Then there were all of the normal wear-and-tear issues—bald tires, blown-out CV joints, dying starters and mufflers. On Saint Patrick's Day my sophomore year of college, after picking my car up from the shop that it had never been to before, my car pulled a major fit, introducing a few new problems that manifested themselves to no one but me. Angry that I was not going to be able to make it to work and fed up with my retarded car, I decided then and there that I had had it—it was time to sell it. It took several months, but finally that car was out of my hands.

My new car, a 2003 Hyundai Elantra, was a blessed change at first. I actually missed the lack of personality. There was nothing weird or quirky about it. I thought that I had finally found a normal car. Wrong again.

While this car hasn't been nearly as insane as my last one, it has gone through some expensive repairs. It overheated while I was going to the dentist one day, and that ended up being a $2000 repair. This lovely experience came during a time when I had 4 dollars in the bank. I recently had to buy 2 new CV joints and get the oil leak fixed.

And then the dreaded time came—time to register my car. I rarely pass the first time, so I wasn't looking forward to it. However, for once, fortune was sent my way. This year I only had to get the emissions done. They spent all of 15 minutes on it and then they were done. All I had to do was hand over 23 bucks and they gave me my certificate. Then I registered my car online and within a few days I had new stickers for my car. It was awesome. But alas, it wasn't meant to be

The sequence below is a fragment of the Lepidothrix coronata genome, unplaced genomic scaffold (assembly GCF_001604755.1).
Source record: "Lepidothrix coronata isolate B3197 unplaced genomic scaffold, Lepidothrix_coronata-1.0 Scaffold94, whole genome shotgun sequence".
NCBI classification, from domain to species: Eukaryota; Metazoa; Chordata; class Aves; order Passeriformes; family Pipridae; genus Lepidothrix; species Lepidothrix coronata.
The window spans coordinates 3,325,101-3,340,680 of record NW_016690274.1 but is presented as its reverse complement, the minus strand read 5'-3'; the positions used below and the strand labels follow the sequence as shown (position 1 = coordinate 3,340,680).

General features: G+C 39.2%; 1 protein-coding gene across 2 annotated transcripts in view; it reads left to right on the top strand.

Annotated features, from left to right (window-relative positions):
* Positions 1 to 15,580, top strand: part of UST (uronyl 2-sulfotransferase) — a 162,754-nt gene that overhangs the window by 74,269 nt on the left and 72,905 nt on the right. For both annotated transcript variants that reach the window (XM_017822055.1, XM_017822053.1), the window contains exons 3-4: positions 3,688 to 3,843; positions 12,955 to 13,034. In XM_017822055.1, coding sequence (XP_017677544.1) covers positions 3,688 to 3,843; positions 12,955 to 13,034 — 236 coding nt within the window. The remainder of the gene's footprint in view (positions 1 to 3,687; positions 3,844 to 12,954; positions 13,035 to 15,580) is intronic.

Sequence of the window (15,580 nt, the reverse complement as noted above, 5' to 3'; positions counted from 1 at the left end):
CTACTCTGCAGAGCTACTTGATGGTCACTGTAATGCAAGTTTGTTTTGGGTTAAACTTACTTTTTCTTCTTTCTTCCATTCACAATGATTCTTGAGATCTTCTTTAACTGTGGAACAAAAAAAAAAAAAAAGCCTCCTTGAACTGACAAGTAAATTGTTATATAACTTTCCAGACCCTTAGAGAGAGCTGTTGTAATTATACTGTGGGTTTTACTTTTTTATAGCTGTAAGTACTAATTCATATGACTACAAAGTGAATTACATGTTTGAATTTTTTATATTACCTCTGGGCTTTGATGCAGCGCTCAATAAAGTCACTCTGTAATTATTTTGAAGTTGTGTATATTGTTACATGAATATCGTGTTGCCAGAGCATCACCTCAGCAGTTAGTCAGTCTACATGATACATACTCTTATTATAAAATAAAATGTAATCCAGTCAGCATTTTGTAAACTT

So now I am sitting here at home, waiting for someone to send me some work so that I can get something productive done today. Talk about a good hair day wasted.


  1. LOL - I just had to explain to my boss why I fell into a fit of hysteria. It sounds like our cars are related, running on prayer, perspiration, pleading, and all the pennies students can scrape together. It makes for really awesome stories though. I think the gas revving one is impressive.

    Also, it makes me happy that you had to buy your first car @ 16 - our parents did that too. I don't think I've ever loved/hated a car with as much enthusiasm as I did my first batmobile...

  2. You can buy my car next! Surprisingly, it has not had a lot of problems. We had to replace the axle or sunthin once. And that squealing/creaking sound it makes in bad weather has been going on for years and never really gotten worse, so I'm sure you can ignore it. :)